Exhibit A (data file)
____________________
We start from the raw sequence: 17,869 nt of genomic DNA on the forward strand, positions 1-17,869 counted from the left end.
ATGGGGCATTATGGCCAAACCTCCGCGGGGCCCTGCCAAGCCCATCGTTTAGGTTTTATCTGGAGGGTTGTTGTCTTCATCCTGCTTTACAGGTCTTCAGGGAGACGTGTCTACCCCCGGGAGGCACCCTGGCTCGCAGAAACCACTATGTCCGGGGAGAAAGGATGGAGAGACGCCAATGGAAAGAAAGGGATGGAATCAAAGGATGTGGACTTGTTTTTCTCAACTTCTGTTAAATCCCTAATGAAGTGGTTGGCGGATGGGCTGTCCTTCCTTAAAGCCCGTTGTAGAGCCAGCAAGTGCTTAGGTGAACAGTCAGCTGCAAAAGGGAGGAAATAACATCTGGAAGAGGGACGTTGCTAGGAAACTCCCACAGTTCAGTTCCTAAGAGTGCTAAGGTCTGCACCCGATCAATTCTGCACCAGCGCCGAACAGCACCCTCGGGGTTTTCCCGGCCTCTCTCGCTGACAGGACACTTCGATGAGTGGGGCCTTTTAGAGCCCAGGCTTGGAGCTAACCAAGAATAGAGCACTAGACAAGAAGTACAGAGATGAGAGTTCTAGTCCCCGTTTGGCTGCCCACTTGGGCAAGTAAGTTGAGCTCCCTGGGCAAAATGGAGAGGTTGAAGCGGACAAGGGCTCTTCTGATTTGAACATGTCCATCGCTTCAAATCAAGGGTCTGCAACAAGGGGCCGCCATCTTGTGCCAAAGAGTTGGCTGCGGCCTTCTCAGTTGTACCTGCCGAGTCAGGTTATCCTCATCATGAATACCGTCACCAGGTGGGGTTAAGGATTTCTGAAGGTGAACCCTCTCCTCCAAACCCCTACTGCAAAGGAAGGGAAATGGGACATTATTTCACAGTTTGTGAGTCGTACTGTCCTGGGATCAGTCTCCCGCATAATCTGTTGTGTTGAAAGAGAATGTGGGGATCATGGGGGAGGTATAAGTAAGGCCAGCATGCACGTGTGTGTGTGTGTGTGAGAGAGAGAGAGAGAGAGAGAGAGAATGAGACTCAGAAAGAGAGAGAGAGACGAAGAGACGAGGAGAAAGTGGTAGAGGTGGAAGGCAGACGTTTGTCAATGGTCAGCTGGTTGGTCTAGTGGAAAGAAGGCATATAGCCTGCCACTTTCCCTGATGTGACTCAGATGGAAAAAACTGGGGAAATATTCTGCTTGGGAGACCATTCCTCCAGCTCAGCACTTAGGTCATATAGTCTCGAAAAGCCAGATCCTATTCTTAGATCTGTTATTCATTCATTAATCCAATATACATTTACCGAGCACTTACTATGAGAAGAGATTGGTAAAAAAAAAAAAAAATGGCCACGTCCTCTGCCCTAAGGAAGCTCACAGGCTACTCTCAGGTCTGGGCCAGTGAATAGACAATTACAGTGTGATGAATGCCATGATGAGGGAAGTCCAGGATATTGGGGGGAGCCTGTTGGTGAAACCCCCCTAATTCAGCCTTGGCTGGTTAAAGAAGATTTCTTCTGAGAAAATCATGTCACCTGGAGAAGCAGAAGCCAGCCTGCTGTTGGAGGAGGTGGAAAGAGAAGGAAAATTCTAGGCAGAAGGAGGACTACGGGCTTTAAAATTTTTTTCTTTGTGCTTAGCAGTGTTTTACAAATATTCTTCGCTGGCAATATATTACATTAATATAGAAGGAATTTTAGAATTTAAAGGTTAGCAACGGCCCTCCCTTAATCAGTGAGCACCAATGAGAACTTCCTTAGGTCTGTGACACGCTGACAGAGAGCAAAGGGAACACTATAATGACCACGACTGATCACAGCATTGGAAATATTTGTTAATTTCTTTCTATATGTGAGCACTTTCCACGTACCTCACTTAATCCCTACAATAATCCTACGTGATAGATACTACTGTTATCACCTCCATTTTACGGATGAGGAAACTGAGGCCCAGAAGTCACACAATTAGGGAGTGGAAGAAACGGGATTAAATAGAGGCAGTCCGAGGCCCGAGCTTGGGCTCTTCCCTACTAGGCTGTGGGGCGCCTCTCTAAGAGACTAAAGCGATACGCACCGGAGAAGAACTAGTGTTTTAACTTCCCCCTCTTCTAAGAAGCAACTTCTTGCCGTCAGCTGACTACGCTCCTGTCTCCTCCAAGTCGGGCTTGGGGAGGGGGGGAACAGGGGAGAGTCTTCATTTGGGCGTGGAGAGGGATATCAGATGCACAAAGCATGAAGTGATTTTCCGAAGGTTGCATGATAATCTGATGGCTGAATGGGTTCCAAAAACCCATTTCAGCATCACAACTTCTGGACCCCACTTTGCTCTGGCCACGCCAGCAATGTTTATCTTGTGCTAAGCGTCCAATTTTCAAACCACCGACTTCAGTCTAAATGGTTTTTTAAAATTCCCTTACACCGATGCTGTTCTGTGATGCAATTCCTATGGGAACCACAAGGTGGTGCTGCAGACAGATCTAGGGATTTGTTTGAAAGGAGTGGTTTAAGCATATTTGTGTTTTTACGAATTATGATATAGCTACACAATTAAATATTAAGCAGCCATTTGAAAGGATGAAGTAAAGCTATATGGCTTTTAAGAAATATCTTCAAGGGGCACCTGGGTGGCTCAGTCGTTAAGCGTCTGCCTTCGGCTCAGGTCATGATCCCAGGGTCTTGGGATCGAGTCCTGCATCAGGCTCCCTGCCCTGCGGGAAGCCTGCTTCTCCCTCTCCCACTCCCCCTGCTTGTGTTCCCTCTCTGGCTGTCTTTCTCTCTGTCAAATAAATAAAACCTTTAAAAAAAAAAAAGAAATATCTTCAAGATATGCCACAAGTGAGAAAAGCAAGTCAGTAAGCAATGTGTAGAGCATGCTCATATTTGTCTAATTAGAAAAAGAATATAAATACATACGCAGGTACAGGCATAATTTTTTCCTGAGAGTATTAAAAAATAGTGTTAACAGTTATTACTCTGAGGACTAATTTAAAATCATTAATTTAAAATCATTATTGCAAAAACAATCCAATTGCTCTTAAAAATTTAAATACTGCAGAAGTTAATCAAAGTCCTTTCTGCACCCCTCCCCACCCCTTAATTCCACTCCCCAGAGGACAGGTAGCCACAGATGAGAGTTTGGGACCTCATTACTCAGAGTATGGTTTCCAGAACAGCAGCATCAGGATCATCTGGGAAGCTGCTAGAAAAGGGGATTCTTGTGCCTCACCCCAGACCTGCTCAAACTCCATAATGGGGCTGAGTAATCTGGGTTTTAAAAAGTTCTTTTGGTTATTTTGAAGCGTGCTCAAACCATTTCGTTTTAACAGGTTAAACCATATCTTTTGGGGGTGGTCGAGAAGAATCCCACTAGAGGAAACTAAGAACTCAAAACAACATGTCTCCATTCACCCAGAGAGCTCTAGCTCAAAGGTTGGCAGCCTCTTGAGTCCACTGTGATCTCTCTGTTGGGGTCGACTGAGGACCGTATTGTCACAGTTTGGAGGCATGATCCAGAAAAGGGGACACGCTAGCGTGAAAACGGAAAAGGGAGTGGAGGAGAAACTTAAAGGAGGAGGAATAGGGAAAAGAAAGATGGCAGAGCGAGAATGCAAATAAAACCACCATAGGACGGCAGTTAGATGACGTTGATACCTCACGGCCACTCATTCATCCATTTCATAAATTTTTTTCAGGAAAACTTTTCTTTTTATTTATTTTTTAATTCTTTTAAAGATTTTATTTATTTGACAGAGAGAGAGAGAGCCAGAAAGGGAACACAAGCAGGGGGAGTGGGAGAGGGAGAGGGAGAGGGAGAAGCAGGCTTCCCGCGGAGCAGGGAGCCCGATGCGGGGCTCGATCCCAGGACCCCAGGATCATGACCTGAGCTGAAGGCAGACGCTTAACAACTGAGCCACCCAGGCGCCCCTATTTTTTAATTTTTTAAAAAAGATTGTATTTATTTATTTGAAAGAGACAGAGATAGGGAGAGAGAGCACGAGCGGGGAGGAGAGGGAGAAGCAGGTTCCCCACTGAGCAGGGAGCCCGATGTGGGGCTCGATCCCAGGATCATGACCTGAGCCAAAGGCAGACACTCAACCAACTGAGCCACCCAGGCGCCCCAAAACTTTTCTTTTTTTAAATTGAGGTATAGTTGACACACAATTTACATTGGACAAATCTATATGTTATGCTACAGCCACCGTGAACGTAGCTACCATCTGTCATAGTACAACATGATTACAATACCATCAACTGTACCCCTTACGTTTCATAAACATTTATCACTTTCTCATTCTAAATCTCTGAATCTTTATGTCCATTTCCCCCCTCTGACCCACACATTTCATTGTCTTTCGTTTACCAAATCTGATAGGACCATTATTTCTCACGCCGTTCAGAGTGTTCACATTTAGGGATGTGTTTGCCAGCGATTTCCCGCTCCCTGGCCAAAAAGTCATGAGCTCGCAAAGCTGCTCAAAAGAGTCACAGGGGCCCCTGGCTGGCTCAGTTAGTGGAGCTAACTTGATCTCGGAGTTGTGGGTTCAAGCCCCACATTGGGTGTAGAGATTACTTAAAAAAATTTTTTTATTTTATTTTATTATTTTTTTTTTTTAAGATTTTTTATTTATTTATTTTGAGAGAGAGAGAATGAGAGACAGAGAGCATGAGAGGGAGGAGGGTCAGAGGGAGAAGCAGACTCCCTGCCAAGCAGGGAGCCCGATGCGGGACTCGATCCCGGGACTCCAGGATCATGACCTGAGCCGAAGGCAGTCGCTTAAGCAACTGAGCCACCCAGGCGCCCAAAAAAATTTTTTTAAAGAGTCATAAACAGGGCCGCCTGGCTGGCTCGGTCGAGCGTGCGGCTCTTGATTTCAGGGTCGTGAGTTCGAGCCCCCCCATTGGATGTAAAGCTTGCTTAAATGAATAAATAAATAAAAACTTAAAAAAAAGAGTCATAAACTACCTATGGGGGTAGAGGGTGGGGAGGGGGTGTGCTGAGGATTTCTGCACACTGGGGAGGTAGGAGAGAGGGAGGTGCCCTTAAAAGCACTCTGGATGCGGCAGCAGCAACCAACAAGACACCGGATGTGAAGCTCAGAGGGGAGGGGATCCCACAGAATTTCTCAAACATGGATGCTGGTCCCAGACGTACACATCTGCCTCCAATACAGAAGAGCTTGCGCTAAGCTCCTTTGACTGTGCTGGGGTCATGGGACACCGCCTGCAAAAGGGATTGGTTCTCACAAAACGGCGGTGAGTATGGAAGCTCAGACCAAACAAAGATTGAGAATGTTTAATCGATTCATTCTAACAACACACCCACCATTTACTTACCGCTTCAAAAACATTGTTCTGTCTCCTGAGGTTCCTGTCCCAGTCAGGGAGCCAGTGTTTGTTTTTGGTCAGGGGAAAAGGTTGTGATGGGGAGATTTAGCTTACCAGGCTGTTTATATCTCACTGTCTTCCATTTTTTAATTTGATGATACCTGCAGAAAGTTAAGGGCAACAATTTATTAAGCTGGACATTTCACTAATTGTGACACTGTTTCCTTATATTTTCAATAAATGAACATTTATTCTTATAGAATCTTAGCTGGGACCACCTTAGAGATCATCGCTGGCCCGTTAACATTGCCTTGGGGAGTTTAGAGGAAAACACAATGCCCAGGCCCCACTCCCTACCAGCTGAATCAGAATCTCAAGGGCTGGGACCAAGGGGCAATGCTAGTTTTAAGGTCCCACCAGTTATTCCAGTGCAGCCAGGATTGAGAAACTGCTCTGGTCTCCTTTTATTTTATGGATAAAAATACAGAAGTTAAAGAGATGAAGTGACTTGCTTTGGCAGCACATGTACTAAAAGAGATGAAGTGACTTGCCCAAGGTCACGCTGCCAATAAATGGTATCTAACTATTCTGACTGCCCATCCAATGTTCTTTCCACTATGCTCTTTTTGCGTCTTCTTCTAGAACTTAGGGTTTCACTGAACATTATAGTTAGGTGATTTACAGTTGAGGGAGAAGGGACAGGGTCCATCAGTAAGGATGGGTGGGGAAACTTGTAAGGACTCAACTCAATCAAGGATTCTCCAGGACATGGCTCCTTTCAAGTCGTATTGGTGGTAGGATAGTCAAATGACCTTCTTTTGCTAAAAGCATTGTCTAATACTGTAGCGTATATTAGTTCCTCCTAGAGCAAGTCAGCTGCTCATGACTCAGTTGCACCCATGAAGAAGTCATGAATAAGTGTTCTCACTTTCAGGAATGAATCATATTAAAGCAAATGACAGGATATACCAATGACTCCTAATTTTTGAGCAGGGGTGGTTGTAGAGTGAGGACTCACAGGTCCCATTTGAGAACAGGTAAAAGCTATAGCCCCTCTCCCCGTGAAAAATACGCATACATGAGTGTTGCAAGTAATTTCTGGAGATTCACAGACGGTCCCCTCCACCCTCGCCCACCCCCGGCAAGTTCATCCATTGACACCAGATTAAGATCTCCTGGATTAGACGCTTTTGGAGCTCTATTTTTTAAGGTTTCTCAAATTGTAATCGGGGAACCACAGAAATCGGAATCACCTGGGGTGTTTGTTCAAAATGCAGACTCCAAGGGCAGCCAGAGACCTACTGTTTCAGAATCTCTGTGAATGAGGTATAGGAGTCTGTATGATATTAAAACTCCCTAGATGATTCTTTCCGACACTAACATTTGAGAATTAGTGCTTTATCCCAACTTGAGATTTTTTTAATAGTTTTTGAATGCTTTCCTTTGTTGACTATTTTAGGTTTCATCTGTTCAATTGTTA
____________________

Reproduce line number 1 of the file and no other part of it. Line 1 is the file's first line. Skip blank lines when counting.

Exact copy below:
We start from the raw sequence: 17,869 nt of genomic DNA on the forward strand, positions 1-17,869 counted from the left end.